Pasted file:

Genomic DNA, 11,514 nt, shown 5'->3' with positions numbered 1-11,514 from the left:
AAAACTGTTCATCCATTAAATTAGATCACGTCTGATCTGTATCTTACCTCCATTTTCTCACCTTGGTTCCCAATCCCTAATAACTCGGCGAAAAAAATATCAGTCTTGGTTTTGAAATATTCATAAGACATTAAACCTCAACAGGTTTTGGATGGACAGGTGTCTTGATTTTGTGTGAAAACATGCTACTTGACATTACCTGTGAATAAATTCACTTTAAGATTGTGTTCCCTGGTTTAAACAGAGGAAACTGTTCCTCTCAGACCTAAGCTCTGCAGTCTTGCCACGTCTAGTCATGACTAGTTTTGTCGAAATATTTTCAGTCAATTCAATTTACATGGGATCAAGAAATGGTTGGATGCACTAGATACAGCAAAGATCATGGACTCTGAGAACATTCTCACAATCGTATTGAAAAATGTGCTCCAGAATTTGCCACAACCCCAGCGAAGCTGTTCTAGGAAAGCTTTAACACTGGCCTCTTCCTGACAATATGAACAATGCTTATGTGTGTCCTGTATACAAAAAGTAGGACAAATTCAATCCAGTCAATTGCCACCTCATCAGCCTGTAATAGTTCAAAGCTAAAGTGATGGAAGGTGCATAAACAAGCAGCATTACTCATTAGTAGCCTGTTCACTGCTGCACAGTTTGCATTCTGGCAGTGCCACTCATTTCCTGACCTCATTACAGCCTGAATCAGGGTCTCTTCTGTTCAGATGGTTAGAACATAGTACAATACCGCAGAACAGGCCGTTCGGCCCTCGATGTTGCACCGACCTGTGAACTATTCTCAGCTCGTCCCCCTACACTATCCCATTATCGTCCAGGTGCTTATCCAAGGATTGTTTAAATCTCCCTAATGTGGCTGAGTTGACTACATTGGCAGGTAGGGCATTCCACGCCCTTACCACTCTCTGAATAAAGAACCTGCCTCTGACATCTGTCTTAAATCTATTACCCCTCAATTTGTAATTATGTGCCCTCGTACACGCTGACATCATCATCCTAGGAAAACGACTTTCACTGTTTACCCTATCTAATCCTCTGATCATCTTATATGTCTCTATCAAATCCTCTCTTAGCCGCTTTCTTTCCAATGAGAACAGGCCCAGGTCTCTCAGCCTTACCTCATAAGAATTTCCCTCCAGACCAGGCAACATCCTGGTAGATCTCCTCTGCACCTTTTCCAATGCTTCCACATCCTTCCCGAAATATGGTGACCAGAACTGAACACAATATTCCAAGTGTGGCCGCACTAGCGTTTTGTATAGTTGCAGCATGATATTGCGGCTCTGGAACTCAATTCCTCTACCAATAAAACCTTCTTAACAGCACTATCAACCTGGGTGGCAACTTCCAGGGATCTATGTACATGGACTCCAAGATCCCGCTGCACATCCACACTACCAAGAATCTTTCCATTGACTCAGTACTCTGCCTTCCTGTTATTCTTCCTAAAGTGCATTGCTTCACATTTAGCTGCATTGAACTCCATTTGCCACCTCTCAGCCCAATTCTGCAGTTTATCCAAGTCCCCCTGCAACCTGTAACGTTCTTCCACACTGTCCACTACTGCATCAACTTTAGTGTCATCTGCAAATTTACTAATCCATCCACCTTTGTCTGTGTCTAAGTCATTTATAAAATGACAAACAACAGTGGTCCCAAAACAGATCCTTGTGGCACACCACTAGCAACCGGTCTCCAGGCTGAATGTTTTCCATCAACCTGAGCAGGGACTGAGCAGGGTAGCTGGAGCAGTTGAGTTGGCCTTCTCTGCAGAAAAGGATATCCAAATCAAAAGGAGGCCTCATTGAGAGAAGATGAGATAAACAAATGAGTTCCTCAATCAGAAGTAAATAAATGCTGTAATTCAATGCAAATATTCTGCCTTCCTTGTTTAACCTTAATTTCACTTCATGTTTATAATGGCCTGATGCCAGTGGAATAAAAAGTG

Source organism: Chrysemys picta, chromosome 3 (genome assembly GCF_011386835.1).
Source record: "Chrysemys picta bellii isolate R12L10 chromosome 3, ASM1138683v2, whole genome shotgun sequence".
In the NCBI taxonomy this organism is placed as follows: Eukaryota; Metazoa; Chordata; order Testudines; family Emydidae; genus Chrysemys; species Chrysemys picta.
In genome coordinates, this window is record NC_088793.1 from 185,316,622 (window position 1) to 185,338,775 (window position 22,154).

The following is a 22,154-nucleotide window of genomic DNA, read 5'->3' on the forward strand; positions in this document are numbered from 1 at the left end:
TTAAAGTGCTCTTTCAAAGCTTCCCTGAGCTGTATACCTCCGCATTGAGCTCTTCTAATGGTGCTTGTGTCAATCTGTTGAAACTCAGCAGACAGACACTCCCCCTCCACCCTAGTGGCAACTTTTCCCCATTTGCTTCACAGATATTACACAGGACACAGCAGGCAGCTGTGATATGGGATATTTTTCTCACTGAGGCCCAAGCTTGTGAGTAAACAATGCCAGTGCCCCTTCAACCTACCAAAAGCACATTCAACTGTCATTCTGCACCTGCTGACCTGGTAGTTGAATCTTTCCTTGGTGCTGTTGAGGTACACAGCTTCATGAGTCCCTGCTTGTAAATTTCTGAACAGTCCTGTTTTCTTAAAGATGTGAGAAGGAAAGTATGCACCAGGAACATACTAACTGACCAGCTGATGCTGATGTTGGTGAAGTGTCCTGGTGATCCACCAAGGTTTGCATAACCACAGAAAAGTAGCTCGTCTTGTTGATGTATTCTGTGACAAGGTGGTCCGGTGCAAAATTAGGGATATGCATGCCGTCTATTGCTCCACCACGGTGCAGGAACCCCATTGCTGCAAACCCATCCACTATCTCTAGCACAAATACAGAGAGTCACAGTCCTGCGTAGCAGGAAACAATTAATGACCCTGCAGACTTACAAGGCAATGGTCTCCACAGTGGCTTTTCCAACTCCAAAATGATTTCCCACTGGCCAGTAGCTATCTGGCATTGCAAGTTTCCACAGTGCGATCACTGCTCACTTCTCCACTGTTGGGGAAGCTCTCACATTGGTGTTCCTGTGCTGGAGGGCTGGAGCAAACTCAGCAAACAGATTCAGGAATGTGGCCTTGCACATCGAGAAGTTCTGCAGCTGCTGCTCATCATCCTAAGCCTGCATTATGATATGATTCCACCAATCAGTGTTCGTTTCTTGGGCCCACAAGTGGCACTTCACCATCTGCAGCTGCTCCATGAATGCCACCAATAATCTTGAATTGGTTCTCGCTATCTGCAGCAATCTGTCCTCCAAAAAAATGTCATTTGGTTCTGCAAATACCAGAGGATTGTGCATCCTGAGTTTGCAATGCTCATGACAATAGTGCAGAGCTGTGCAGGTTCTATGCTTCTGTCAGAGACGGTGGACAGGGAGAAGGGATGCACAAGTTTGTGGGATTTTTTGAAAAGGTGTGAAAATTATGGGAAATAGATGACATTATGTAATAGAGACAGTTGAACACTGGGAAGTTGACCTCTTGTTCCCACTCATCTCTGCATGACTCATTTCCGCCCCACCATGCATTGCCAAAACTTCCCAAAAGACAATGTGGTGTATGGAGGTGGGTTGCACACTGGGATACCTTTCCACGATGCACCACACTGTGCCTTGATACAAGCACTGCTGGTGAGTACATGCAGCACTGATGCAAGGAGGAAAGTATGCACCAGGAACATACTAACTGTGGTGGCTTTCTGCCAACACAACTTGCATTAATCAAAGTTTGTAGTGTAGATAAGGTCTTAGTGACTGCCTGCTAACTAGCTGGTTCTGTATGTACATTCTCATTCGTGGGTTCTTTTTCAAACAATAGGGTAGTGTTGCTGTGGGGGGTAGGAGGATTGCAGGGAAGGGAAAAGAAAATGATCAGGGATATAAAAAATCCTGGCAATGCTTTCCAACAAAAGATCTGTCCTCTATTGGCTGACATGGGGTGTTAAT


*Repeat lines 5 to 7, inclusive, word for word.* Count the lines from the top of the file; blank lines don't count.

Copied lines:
In the NCBI taxonomy this organism is placed as follows: Eukaryota; Metazoa; Chordata; order Testudines; family Emydidae; genus Chrysemys; species Chrysemys picta.
In genome coordinates, this window is record NC_088793.1 from 185,316,622 (window position 1) to 185,338,775 (window position 22,154).

The following is a 22,154-nucleotide window of genomic DNA, read 5'->3' on the forward strand; positions in this document are numbered from 1 at the left end: